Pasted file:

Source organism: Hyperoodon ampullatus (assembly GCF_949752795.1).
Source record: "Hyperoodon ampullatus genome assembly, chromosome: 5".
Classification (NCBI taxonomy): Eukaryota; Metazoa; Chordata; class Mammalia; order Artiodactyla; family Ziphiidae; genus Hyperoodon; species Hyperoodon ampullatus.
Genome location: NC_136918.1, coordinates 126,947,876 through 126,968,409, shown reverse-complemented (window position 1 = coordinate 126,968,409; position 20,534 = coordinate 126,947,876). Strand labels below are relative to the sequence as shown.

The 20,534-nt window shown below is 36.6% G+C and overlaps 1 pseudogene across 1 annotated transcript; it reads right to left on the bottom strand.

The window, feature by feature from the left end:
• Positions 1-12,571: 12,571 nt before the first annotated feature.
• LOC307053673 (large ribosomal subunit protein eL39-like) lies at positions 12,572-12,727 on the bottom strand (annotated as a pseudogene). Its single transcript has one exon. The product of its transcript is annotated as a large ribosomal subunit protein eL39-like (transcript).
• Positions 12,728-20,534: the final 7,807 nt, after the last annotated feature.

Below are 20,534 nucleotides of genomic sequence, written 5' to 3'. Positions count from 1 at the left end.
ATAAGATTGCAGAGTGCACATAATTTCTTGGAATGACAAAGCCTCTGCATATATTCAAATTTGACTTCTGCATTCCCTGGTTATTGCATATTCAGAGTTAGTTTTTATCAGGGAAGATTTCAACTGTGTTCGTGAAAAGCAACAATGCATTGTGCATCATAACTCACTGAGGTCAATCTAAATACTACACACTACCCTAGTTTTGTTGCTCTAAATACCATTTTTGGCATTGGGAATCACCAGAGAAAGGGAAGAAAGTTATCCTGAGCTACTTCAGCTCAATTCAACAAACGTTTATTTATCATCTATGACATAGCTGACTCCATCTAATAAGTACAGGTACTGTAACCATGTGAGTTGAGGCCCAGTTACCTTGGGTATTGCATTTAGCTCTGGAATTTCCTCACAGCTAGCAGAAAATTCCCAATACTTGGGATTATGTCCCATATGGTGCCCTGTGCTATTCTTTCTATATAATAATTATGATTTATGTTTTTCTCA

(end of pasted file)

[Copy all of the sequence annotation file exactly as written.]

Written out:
Source organism: Hyperoodon ampullatus (assembly GCF_949752795.1).
Source record: "Hyperoodon ampullatus genome assembly, chromosome: 5".
Classification (NCBI taxonomy): Eukaryota; Metazoa; Chordata; class Mammalia; order Artiodactyla; family Ziphiidae; genus Hyperoodon; species Hyperoodon ampullatus.
Genome location: NC_136918.1, coordinates 126,947,876 through 126,968,409, shown reverse-complemented (window position 1 = coordinate 126,968,409; position 20,534 = coordinate 126,947,876). Strand labels below are relative to the sequence as shown.

The 20,534-nt window shown below is 36.6% G+C and overlaps 1 pseudogene across 1 annotated transcript; it reads right to left on the bottom strand.

The window, feature by feature from the left end:
• Positions 1-12,571: 12,571 nt before the first annotated feature.
• LOC307053673 (large ribosomal subunit protein eL39-like) lies at positions 12,572-12,727 on the bottom strand (annotated as a pseudogene). Its single transcript has one exon. The product of its transcript is annotated as a large ribosomal subunit protein eL39-like (transcript).
• Positions 12,728-20,534: the final 7,807 nt, after the last annotated feature.

Below are 20,534 nucleotides of genomic sequence, written 5' to 3'. Positions count from 1 at the left end.
ATAAGATTGCAGAGTGCACATAATTTCTTGGAATGACAAAGCCTCTGCATATATTCAAATTTGACTTCTGCATTCCCTGGTTATTGCATATTCAGAGTTAGTTTTTATCAGGGAAGATTTCAACTGTGTTCGTGAAAAGCAACAATGCATTGTGCATCATAACTCACTGAGGTCAATCTAAATACTACACACTACCCTAGTTTTGTTGCTCTAAATACCATTTTTGGCATTGGGAATCACCAGAGAAAGGGAAGAAAGTTATCCTGAGCTACTTCAGCTCAATTCAACAAACGTTTATTTATCATCTATGACATAGCTGACTCCATCTAATAAGTACAGGTACTGTAACCATGTGAGTTGAGGCCCAGTTACCTTGGGTATTGCATTTAGCTCTGGAATTTCCTCACAGCTAGCAGAAAATTCCCAATACTTGGGATTATGTCCCATATGGTGCCCTGTGCTATTCTTTCTATATAATAATTATGATTTATGTTTTTCTCA